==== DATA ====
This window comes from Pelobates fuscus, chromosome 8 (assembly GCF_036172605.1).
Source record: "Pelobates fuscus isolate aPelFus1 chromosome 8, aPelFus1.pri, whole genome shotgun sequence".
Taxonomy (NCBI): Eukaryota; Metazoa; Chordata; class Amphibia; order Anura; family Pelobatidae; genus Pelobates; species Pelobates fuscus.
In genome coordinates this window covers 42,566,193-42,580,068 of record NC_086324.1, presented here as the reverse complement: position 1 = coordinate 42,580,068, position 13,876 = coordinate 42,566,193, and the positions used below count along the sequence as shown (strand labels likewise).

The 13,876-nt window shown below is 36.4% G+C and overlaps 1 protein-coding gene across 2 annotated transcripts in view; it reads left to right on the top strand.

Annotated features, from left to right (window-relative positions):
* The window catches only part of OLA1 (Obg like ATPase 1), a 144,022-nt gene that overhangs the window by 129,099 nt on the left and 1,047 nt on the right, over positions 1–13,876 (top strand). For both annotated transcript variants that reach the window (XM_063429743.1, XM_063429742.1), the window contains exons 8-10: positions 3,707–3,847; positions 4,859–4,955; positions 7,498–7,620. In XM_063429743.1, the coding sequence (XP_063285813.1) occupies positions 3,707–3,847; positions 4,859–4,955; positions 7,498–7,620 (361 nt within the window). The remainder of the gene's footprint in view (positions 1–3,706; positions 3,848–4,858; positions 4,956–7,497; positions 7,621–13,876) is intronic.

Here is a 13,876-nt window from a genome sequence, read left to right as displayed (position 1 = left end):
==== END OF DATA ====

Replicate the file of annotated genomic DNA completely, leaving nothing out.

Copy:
This window comes from Pelobates fuscus, chromosome 8 (assembly GCF_036172605.1).
Source record: "Pelobates fuscus isolate aPelFus1 chromosome 8, aPelFus1.pri, whole genome shotgun sequence".
Taxonomy (NCBI): Eukaryota; Metazoa; Chordata; class Amphibia; order Anura; family Pelobatidae; genus Pelobates; species Pelobates fuscus.
In genome coordinates this window covers 42,566,193-42,580,068 of record NC_086324.1, presented here as the reverse complement: position 1 = coordinate 42,580,068, position 13,876 = coordinate 42,566,193, and the positions used below count along the sequence as shown (strand labels likewise).

The 13,876-nt window shown below is 36.4% G+C and overlaps 1 protein-coding gene across 2 annotated transcripts in view; it reads left to right on the top strand.

Annotated features, from left to right (window-relative positions):
* The window catches only part of OLA1 (Obg like ATPase 1), a 144,022-nt gene that overhangs the window by 129,099 nt on the left and 1,047 nt on the right, over positions 1–13,876 (top strand). For both annotated transcript variants that reach the window (XM_063429743.1, XM_063429742.1), the window contains exons 8-10: positions 3,707–3,847; positions 4,859–4,955; positions 7,498–7,620. In XM_063429743.1, the coding sequence (XP_063285813.1) occupies positions 3,707–3,847; positions 4,859–4,955; positions 7,498–7,620 (361 nt within the window). The remainder of the gene's footprint in view (positions 1–3,706; positions 3,848–4,858; positions 4,956–7,497; positions 7,621–13,876) is intronic.

Here is a 13,876-nt window from a genome sequence, read left to right as displayed (position 1 = left end):